Wednesday, March 19, 2008

Wellcome Image Awards 2008

From the website: Selected by a team of expert judges from recent acquisitions by Wellcome Images, the winning pictures show a wide variety of subjects, normally invisible to the naked eye, revealing new layers of complexity and making the ordinary extraordinary.

View the Award-winning images in the online gallery or in person, listen to interviews with their creators and find out how they were made. You may also like to vote online for your favourite image, or submit your images for a chance to win at next year's Awards.

Throughout history scientists have presented their findings in fascinating pictures - Hooke's 'Micrographia' for example. We present some of the latest of these offerings, astounding not only to the non-specialist, but also to those who produce these images as part of daily research and investigation.

These images have been captured using both traditional and cutting-edge imaging techniques, from the simple light microscope to the latest in computer-aided imaging. We can only look forward to the future when new advances will make possible even more astonishing pictures.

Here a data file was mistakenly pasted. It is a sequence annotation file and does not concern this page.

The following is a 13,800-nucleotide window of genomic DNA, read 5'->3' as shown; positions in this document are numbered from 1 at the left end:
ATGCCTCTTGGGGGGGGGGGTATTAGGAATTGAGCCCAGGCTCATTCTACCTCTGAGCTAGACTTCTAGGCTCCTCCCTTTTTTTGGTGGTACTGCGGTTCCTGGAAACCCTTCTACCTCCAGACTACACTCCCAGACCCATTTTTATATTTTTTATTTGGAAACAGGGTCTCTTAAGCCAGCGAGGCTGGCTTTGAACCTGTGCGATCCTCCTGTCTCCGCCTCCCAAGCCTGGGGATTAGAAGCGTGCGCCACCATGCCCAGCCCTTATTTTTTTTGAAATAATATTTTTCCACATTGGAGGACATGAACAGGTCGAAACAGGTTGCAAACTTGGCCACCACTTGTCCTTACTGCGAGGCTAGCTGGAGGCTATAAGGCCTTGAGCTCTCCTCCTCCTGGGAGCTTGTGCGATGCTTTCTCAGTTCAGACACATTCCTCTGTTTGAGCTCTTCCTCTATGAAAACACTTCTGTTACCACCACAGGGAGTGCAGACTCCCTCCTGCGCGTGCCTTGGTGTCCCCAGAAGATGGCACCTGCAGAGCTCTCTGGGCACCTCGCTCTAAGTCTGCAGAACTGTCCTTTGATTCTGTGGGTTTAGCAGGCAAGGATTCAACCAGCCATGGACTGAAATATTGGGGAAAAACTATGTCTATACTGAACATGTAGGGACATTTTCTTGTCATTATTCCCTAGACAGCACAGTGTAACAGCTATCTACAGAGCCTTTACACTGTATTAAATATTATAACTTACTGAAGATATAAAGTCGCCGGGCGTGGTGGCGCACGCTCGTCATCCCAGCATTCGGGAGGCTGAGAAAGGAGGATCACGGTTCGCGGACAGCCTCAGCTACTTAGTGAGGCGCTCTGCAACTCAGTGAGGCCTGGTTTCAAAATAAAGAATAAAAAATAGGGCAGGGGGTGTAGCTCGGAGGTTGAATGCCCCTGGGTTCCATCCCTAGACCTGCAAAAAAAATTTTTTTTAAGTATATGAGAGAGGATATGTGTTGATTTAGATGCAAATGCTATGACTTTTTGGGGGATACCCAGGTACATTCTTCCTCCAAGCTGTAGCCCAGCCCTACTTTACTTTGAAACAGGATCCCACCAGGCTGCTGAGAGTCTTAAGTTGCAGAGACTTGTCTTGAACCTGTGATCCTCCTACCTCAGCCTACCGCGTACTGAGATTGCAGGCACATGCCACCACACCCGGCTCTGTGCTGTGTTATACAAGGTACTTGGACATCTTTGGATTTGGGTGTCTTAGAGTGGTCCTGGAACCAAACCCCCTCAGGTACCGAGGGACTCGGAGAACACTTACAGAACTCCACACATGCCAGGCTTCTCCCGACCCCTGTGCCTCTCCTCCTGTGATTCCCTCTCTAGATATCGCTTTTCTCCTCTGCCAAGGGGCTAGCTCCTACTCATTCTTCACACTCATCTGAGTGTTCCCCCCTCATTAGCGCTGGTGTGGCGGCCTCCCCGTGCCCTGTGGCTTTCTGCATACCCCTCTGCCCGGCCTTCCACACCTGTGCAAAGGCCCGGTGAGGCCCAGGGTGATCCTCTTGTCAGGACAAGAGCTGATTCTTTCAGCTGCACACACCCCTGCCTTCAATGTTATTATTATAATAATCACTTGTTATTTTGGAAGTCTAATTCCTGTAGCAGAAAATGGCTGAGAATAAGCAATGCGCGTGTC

Photo: A fly on sugar crystals. Colour-enhanced image of a housefly (Musca domestica) on sugar crystals. To eat the sugar the fly releases its enzyme-containing saliva onto it, lets it digest, then sucks it all back up. Houseflies are well known for carrying gastrointestinal diseases such as Salmonella and dysentery, but they can also spread tuberculosis, anthrax and other major illnesses through their habit of visiting decaying organic matter and faeces, as well as humans and their food. Colour-enhanced scanning electron micrograph by Dave McCarthy and Annie Cavanagh.

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